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London protest aims to slam brakes on oil-sands fuel

Protest set to take place outside the Canadian High Commission in London on 18 June

ANTI-OIL-sands activists will take to London’s streets tomorrow in a bid to pressure the UK government to include fuel derived from Canadian bitumen in the EU’s Fuel Quality Directive (FQD). The demonstration, scheduled for 12pm on 18 June, will take place outside the Canadian High Commission in London.

Pete Barker, the UK organiser for International Stop the Tar Sands Day, said the campaign hopes to stop Europe importing crude derived from oil sands. “Canada is using aggressive lobbying techniques to push tar sands onto foreign markets,” he said. “We have to show the Canadian government that the global community believes exploiting the tar sands is unacceptable.”

The FQD, which sets quotas for greenhouse-gas (GHG) emissions reductions for transport fuels throughout their lifecycle (production, transport and use), was amended in 2007 to require oil companies to cut emissions by 1% a year between 2011 and 2020.

To measure these GHG emissions reductions, the EU decided to assign carbon values to oil that reflect pollution caused during production. To implement the regulation the European Commission, the administrative body that runs the EU, is setting carbon values for various fuels, including those from the oil sands.

Canadian lobbying

The EU is considering whether to place all types of oil under one carbon value, or to give a separate value to the oil sands. A report published by the Commission at the beginning of February claimed production from the oil sands is 23% more carbon intensive than conventional oil. But the Commission recently decided to remove this reference – a move environmentalists claim came after lobbying by the Canadian government.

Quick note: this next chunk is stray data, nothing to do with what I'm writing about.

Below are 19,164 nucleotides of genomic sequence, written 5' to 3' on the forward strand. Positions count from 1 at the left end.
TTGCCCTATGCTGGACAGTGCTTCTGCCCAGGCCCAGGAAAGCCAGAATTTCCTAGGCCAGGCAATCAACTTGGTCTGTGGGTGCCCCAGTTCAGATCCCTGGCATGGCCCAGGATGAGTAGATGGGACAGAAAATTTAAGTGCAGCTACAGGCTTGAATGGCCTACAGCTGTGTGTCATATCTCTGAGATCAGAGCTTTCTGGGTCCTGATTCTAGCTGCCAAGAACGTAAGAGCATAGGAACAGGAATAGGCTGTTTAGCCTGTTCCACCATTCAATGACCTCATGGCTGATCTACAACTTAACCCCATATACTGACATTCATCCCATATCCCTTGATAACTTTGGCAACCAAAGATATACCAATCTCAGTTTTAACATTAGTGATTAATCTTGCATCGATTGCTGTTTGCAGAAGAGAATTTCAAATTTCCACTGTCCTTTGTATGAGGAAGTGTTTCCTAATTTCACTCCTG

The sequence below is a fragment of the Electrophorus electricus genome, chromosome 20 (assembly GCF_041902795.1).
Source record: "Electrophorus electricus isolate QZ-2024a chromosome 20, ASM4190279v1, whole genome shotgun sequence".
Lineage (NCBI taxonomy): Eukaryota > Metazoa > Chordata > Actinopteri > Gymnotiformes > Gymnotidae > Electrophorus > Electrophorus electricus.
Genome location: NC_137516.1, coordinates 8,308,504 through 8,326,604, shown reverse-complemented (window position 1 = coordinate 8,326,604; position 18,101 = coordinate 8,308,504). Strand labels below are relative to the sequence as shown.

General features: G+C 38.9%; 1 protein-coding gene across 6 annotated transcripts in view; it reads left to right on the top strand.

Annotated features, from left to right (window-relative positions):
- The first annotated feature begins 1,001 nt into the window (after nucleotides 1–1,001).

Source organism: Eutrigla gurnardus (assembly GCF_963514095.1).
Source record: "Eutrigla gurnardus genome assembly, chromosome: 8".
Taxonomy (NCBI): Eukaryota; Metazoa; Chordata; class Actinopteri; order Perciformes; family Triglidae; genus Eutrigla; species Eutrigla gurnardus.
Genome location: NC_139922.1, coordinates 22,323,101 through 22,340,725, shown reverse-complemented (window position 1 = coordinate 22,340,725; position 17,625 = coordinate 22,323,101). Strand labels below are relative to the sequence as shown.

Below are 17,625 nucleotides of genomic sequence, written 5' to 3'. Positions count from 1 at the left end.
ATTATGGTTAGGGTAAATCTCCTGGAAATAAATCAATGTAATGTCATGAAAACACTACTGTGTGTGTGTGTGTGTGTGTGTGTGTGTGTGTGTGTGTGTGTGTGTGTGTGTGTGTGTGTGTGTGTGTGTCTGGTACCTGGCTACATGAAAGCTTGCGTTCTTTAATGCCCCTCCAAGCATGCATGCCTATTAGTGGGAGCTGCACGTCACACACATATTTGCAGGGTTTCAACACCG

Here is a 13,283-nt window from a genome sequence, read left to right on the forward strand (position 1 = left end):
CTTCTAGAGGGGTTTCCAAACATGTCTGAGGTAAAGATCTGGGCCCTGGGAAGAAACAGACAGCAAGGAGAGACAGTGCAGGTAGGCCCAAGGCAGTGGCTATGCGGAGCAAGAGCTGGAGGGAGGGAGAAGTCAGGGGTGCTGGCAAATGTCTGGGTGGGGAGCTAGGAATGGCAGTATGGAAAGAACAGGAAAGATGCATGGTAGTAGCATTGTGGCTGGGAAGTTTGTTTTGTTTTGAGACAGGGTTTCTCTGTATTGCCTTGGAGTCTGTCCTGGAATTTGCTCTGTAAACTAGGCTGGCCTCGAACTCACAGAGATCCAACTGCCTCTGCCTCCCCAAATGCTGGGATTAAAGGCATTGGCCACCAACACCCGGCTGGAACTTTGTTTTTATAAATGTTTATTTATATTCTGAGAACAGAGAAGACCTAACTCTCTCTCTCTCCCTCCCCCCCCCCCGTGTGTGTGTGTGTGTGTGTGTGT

Environmentalists further claim that if, under the FQD, fuel derived from Canada’s bitumen deposits is categorised separately from conventional oil, it would demolish industry attempts – within the EU, at least – to establish the oil sands are a benign source of transport fuel.

Anti-oil sands activists cite concerns over water pollution and GHG emissions as reasons for their opposition. The London protesters also plan to deliver flowers to the Canadian High Commission, to symbolise communities, wildlife, and landscapes that they claim have been damaged by oil-sands operations.

With reserves of 2 trillion barrels, according to International Energy Agency figures, Canada’s oil sands host the equivalent of the world’s total recoverable conventional oil resources. And output is expected to ramp up. The Canadian Association of Petroleum Producers predicts oil-sands production will soar to 3.5 million barrels a day (b/d) in 2025, up from 1.5 million b/d in 2010.

No crude produced from the oil sands is exported to Europe. But several Europe-based companies, such as Statoil, Shell, Total and BP, are involved in the play.

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